Visual semiotics breed psychosexual titillation in "Stoker," the American debut of South Korean filmmaker Park Chan-wook (2003's "Oldboy"). Partially inspired at the onset by Alfred Hitchcock's 1943 thriller "Shadow of a Doubt" before veering a radical left turn, the film, written by actor Wentworth Miller, seemingly exists in a timeless time warp where the modern-day meets the gothically period, its characters trapped in a self-contained bubble that begins to crack as temptations and dark human natures are brought to blood-spattered life. Old-fashioned and not entirely unexpected, "Stoker" doesn't work very well as a mystery, but garners a creeping intrigue all the same as the many faces of teenaged protagonist India Stoker (Mia Wasikowska) are revealed.
When her beloved father, Richard (Dermot Mulroney), is killed in a car accident on her 18th birthday, India is faced with now living alone with a trophy mom, Evelyn (Nicole Kidman), who has never exactly been the motherly type. First spotting him from afar at the funeral, then later at the reception, India is taken aback with the news that she has an uncle she never knew abouther dad's younger brother, Charlie (Matthew Goode). Opting to stay put for a bit and put his exotic European life on hold, Charlie quickly ingratiates himself to Evelyn as India grows ever more suspicious yet uncontrollably drawn to him. When the housekeeper, Mrs. McGarrick (Phyllis Somerville), goes missing, followed shortly after by visiting Aunt Gwendolyn (Jacki Weaver), India's knowledge of who's responsible awakens inside of her a part of her psyche that's long sat dangerously idle.
A birthday gift, lavishly wrapped in yellow ribbon, sitting atop a tree branch. At first glance, it appears to be empty. Upon closer inspection, it contains a mysterious key. A spindly-legged spider crawling across the floor and up India's stocking as she sits at the kitchen table. Evelyn's silky brushed hair transforming into the strands of a wheat field. An insect rolling a tiny stone across the dirt like a boulder, reminiscent of the larger rocks Charlie has begun placing in the Stoker yard for reasons possibly too devious to comprehend. Director Park Chan-wook and his cinematographer, Chung Chung-hoon, outdo themselves with "Stoker," nearly every shot emanating a delectably classy sheen. Lighting is rich and moody, as in scenes set in the family cellar, and another highly Hitchcockian set-piece involving a phone booth outside a motel, while the full-throttle orchestral score by Clint Mansell (2010's "Black Swan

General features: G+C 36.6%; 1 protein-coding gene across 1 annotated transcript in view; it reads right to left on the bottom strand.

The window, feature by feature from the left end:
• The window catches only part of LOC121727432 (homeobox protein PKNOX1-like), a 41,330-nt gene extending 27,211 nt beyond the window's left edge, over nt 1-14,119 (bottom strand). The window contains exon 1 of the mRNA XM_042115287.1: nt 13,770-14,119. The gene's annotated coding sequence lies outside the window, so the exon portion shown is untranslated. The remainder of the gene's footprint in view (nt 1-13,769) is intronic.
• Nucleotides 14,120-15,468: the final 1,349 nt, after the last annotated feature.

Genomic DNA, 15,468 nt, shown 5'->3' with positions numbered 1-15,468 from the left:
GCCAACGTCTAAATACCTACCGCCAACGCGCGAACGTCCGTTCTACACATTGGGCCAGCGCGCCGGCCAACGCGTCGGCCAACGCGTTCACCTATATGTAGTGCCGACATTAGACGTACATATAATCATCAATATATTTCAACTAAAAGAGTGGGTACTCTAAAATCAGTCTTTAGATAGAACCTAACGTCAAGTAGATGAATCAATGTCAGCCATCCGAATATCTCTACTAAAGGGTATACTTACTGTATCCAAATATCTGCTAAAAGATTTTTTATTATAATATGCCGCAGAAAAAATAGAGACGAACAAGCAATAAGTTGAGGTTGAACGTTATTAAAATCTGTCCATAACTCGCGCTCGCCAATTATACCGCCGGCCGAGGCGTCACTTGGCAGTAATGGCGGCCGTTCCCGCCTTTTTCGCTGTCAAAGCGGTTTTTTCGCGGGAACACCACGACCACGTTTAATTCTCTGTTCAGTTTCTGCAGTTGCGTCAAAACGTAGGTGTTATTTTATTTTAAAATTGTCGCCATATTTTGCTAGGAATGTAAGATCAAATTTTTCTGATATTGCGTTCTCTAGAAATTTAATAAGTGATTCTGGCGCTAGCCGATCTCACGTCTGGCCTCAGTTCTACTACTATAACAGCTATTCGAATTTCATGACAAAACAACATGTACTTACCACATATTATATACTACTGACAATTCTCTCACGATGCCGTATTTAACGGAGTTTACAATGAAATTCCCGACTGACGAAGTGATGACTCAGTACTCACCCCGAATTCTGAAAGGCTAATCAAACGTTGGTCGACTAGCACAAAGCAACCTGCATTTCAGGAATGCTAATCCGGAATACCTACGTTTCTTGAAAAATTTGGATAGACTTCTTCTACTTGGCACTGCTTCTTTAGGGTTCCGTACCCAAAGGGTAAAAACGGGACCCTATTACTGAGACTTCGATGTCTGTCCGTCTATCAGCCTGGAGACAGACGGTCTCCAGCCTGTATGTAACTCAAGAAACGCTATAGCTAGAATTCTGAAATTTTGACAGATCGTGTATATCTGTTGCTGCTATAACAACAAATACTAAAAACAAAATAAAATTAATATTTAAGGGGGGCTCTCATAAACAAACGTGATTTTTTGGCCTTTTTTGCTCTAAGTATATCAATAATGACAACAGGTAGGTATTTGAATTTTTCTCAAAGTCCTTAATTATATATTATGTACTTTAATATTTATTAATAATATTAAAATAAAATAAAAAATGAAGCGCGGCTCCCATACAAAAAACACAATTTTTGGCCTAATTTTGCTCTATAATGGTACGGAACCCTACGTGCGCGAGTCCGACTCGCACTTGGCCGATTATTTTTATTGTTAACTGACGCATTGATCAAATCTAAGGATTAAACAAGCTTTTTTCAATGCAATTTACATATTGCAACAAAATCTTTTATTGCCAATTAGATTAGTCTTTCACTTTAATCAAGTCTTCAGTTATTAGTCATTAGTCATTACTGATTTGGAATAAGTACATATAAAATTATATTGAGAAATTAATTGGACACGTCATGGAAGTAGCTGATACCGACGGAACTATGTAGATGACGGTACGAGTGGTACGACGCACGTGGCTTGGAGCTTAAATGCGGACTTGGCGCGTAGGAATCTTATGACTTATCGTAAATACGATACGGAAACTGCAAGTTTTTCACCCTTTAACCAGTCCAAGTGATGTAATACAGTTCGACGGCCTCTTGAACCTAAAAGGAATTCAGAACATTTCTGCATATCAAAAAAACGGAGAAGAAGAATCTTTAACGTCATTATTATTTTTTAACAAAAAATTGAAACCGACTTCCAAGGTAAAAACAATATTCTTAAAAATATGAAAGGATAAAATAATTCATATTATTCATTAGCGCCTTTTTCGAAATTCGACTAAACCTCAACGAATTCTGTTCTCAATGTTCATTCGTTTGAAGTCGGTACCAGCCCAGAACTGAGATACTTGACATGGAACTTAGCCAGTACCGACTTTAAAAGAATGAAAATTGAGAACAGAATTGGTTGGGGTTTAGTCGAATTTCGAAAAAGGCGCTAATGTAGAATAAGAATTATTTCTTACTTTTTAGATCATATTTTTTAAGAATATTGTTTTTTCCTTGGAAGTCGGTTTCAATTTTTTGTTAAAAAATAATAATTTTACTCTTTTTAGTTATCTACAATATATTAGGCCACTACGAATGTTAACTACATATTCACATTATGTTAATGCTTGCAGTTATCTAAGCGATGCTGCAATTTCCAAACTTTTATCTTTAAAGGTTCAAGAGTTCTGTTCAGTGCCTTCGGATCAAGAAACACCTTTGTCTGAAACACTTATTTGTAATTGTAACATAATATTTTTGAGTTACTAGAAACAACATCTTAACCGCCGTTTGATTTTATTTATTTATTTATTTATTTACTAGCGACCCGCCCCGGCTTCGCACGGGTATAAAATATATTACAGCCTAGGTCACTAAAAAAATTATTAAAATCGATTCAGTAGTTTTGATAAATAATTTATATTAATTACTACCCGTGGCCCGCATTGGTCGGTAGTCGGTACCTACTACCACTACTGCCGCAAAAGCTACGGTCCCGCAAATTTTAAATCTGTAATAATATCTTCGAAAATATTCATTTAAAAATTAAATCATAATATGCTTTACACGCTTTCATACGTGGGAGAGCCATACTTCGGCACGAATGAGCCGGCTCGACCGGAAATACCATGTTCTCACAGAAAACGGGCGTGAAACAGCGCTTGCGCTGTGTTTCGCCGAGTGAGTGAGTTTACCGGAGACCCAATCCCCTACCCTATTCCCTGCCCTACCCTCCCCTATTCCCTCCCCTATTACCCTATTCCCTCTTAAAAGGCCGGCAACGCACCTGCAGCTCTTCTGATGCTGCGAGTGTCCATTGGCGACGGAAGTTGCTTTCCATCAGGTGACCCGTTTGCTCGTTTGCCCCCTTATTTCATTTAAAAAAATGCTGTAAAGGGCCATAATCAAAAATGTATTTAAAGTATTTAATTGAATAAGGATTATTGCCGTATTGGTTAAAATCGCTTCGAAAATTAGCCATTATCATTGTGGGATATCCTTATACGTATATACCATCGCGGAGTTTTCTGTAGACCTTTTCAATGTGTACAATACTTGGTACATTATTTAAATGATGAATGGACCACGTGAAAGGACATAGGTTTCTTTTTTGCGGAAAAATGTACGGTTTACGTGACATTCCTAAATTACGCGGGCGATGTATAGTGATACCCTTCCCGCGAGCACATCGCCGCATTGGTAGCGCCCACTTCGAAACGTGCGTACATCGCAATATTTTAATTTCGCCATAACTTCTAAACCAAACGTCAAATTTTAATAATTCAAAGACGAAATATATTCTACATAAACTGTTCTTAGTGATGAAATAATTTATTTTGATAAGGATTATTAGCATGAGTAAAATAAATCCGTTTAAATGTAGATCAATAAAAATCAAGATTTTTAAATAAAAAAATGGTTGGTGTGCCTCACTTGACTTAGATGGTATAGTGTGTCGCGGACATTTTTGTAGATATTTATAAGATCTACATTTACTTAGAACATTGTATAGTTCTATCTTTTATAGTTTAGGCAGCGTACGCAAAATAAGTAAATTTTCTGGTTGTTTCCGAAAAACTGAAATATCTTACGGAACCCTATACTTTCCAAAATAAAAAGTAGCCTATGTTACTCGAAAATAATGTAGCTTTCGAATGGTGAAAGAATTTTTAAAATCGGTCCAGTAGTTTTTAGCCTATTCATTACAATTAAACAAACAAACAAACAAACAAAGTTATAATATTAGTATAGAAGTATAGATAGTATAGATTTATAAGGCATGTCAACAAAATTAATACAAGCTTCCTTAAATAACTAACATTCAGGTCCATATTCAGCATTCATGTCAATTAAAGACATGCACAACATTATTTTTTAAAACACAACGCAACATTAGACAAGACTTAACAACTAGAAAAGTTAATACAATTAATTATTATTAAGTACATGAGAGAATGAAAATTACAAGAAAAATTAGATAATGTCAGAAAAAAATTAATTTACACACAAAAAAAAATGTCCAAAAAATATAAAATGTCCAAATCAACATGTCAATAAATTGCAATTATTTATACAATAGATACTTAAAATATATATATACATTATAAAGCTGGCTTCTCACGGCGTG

") proves effectively edgy.
As gorgeous as it all looks and sounds, the pacing is on the elegiac side, taking a little too long for the story's revelations to catch up to viewers who will know the very second Uncle Charlie shows up that he's not to be trusted. With his dangerousness never really in question, it is the details of his past and his relationship with India where director Park Chan-wook attracts curiosity. A piano duet between the two is awash in eroticism, while flashbacks filling in Charlie's childhood and the events leading to Richard's death years later are placed with care through the narrative to parallel India's own personal awakening. In a film that is, to be polite, emotionally frosty, the question finally arises: who should we be rooting for? Maybe no one, or maybe, just maybe, the participant one least expects to at the start.
Mia Wasikowska (2012's "Lawless
") prolifically appears in nearly every scene, much of the story told through her eyes and imaginings. Her casting as India couldn't be any better, the actress charged with the ability to equally say so much without saying anything at all, and concealing a great deal behind the walls of her physical being. It's this tightrope that Wasikowska walks as India, a prickly protagonist who's not exactly begging for sympathy. The handsome Matthew Goode (2010's "Leap Year
") has a somewhat easier job, but one that he does well: playing the bad guy while giving him an irresistible allure which proves mighty difficult for both of the Stoker ladies to resist. Perhaps most affecting and complicated of all is India's mother, Evelyn, a woman torn between a newfound taste of freedom after Richard passes and the bitterness of being abruptly left with so much to untangleincluding her own wasted life. Nicole Kidman brims with a sad emptiness and an underlying rage, the latter only revealing itself during a late scene between her and India that reverberates with the pain and tragedy of harsh truths finally spoken.
Visually speaking, "Stoker" is an immaculate thriller, each frame crafted with obvious attention and love. The plot, alas, is decidedly no match for this stylistic showiness, writer Wentworth Miller unsure of what he's trying to say but, in the home stretch, figuring a kitchen sink will do very nicely. If the film is less about outward substance and more about aesthetics, at least it has that going for it. Increasingly ominous until the final moments wrap around on themselves and deeper meaning seems to dissipate, "Stoker" curdles in the darkness of an adolescent's grotesque self-discovery.